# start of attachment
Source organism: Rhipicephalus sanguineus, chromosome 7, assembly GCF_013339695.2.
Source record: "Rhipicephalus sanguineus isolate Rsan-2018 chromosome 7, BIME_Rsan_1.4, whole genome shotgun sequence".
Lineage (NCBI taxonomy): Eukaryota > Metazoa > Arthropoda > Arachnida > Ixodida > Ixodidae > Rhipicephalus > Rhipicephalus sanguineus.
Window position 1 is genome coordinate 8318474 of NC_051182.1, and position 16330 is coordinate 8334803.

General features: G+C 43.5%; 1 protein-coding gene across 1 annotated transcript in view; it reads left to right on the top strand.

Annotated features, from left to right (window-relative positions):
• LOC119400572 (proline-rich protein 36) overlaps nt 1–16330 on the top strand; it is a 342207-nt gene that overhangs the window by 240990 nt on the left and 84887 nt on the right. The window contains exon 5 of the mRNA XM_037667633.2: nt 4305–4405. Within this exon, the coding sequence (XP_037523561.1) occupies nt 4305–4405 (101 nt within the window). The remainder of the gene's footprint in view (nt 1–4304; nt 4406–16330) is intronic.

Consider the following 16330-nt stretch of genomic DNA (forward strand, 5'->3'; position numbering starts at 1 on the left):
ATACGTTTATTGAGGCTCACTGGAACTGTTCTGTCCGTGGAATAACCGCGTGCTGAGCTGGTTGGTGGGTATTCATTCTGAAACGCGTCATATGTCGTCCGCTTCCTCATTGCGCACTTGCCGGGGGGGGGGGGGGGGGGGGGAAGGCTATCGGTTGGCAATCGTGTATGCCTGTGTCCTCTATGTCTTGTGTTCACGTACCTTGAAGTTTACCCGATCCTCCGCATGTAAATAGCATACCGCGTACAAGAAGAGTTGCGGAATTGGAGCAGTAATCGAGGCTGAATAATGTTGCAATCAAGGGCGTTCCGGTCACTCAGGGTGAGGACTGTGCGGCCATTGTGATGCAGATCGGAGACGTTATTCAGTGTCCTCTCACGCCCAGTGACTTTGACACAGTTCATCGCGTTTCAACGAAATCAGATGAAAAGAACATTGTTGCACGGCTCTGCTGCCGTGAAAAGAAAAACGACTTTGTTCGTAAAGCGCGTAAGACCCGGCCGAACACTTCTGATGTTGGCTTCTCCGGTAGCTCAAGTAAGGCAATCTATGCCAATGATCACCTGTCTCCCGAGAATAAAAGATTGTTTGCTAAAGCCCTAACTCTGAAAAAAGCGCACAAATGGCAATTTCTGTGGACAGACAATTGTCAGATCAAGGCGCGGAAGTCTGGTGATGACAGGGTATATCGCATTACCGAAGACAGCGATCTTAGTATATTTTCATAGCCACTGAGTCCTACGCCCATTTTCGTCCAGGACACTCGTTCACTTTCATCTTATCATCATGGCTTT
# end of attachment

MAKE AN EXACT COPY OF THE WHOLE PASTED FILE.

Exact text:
Source organism: Rhipicephalus sanguineus, chromosome 7, assembly GCF_013339695.2.
Source record: "Rhipicephalus sanguineus isolate Rsan-2018 chromosome 7, BIME_Rsan_1.4, whole genome shotgun sequence".
Lineage (NCBI taxonomy): Eukaryota > Metazoa > Arthropoda > Arachnida > Ixodida > Ixodidae > Rhipicephalus > Rhipicephalus sanguineus.
Window position 1 is genome coordinate 8318474 of NC_051182.1, and position 16330 is coordinate 8334803.

General features: G+C 43.5%; 1 protein-coding gene across 1 annotated transcript in view; it reads left to right on the top strand.

Annotated features, from left to right (window-relative positions):
• LOC119400572 (proline-rich protein 36) overlaps nt 1–16330 on the top strand; it is a 342207-nt gene that overhangs the window by 240990 nt on the left and 84887 nt on the right. The window contains exon 5 of the mRNA XM_037667633.2: nt 4305–4405. Within this exon, the coding sequence (XP_037523561.1) occupies nt 4305–4405 (101 nt within the window). The remainder of the gene's footprint in view (nt 1–4304; nt 4406–16330) is intronic.

Consider the following 16330-nt stretch of genomic DNA (forward strand, 5'->3'; position numbering starts at 1 on the left):
ATACGTTTATTGAGGCTCACTGGAACTGTTCTGTCCGTGGAATAACCGCGTGCTGAGCTGGTTGGTGGGTATTCATTCTGAAACGCGTCATATGTCGTCCGCTTCCTCATTGCGCACTTGCCGGGGGGGGGGGGGGGGGGGGGAAGGCTATCGGTTGGCAATCGTGTATGCCTGTGTCCTCTATGTCTTGTGTTCACGTACCTTGAAGTTTACCCGATCCTCCGCATGTAAATAGCATACCGCGTACAAGAAGAGTTGCGGAATTGGAGCAGTAATCGAGGCTGAATAATGTTGCAATCAAGGGCGTTCCGGTCACTCAGGGTGAGGACTGTGCGGCCATTGTGATGCAGATCGGAGACGTTATTCAGTGTCCTCTCACGCCCAGTGACTTTGACACAGTTCATCGCGTTTCAACGAAATCAGATGAAAAGAACATTGTTGCACGGCTCTGCTGCCGTGAAAAGAAAAACGACTTTGTTCGTAAAGCGCGTAAGACCCGGCCGAACACTTCTGATGTTGGCTTCTCCGGTAGCTCAAGTAAGGCAATCTATGCCAATGATCACCTGTCTCCCGAGAATAAAAGATTGTTTGCTAAAGCCCTAACTCTGAAAAAAGCGCACAAATGGCAATTTCTGTGGACAGACAATTGTCAGATCAAGGCGCGGAAGTCTGGTGATGACAGGGTATATCGCATTACCGAAGACAGCGATCTTAGTATATTTTCATAGCCACTGAGTCCTACGCCCATTTTCGTCCAGGACACTCGTTCACTTTCATCTTATCATCATGGCTTT